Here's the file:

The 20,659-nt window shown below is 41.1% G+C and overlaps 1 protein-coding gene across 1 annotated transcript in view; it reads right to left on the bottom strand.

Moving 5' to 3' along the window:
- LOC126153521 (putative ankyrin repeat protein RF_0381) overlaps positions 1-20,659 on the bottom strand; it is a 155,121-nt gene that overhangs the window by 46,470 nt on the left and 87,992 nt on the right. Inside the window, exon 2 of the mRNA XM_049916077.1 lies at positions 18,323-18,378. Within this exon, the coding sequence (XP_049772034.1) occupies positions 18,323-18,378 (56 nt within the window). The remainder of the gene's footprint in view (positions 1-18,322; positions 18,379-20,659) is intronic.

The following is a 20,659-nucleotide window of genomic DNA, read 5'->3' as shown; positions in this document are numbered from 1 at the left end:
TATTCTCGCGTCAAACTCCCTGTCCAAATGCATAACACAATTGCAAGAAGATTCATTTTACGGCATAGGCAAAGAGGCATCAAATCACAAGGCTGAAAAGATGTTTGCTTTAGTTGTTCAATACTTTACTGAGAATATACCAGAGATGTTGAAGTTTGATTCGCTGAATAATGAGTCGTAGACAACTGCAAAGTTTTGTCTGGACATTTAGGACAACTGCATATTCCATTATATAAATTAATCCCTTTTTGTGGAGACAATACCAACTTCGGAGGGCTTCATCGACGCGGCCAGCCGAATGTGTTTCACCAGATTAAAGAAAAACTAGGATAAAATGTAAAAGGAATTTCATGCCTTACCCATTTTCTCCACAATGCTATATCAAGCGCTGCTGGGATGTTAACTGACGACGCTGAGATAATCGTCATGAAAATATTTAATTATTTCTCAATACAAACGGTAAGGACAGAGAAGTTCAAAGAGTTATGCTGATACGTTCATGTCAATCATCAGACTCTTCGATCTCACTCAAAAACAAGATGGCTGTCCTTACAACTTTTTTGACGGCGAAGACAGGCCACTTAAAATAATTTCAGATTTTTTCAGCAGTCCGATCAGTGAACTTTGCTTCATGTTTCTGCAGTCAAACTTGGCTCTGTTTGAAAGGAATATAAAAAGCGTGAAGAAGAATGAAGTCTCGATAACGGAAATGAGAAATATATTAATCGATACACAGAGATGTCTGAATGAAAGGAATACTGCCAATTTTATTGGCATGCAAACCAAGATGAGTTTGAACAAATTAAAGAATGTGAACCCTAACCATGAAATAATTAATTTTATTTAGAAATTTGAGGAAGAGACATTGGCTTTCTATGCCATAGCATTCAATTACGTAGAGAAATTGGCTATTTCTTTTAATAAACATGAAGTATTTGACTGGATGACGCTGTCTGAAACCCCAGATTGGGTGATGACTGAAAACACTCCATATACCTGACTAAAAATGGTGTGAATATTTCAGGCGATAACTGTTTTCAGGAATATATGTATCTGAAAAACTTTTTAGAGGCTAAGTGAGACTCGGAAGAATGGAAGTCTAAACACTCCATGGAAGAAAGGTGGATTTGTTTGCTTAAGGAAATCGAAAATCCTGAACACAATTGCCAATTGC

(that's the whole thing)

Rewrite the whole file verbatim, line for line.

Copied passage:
The 20,659-nt window shown below is 41.1% G+C and overlaps 1 protein-coding gene across 1 annotated transcript in view; it reads right to left on the bottom strand.

Moving 5' to 3' along the window:
- LOC126153521 (putative ankyrin repeat protein RF_0381) overlaps positions 1-20,659 on the bottom strand; it is a 155,121-nt gene that overhangs the window by 46,470 nt on the left and 87,992 nt on the right. Inside the window, exon 2 of the mRNA XM_049916077.1 lies at positions 18,323-18,378. Within this exon, the coding sequence (XP_049772034.1) occupies positions 18,323-18,378 (56 nt within the window). The remainder of the gene's footprint in view (positions 1-18,322; positions 18,379-20,659) is intronic.

The following is a 20,659-nucleotide window of genomic DNA, read 5'->3' as shown; positions in this document are numbered from 1 at the left end:
TATTCTCGCGTCAAACTCCCTGTCCAAATGCATAACACAATTGCAAGAAGATTCATTTTACGGCATAGGCAAAGAGGCATCAAATCACAAGGCTGAAAAGATGTTTGCTTTAGTTGTTCAATACTTTACTGAGAATATACCAGAGATGTTGAAGTTTGATTCGCTGAATAATGAGTCGTAGACAACTGCAAAGTTTTGTCTGGACATTTAGGACAACTGCATATTCCATTATATAAATTAATCCCTTTTTGTGGAGACAATACCAACTTCGGAGGGCTTCATCGACGCGGCCAGCCGAATGTGTTTCACCAGATTAAAGAAAAACTAGGATAAAATGTAAAAGGAATTTCATGCCTTACCCATTTTCTCCACAATGCTATATCAAGCGCTGCTGGGATGTTAACTGACGACGCTGAGATAATCGTCATGAAAATATTTAATTATTTCTCAATACAAACGGTAAGGACAGAGAAGTTCAAAGAGTTATGCTGATACGTTCATGTCAATCATCAGACTCTTCGATCTCACTCAAAAACAAGATGGCTGTCCTTACAACTTTTTTGACGGCGAAGACAGGCCACTTAAAATAATTTCAGATTTTTTCAGCAGTCCGATCAGTGAACTTTGCTTCATGTTTCTGCAGTCAAACTTGGCTCTGTTTGAAAGGAATATAAAAAGCGTGAAGAAGAATGAAGTCTCGATAACGGAAATGAGAAATATATTAATCGATACACAGAGATGTCTGAATGAAAGGAATACTGCCAATTTTATTGGCATGCAAACCAAGATGAGTTTGAACAAATTAAAGAATGTGAACCCTAACCATGAAATAATTAATTTTATTTAGAAATTTGAGGAAGAGACATTGGCTTTCTATGCCATAGCATTCAATTACGTAGAGAAATTGGCTATTTCTTTTAATAAACATGAAGTATTTGACTGGATGACGCTGTCTGAAACCCCAGATTGGGTGATGACTGAAAACACTCCATATACCTGACTAAAAATGGTGTGAATATTTCAGGCGATAACTGTTTTCAGGAATATATGTATCTGAAAAACTTTTTAGAGGCTAAGTGAGACTCGGAAGAATGGAAGTCTAAACACTCCATGGAAGAAAGGTGGATTTGTTTGCTTAAGGAAATCGAAAATCCTGAACACAATTGCCAATTGC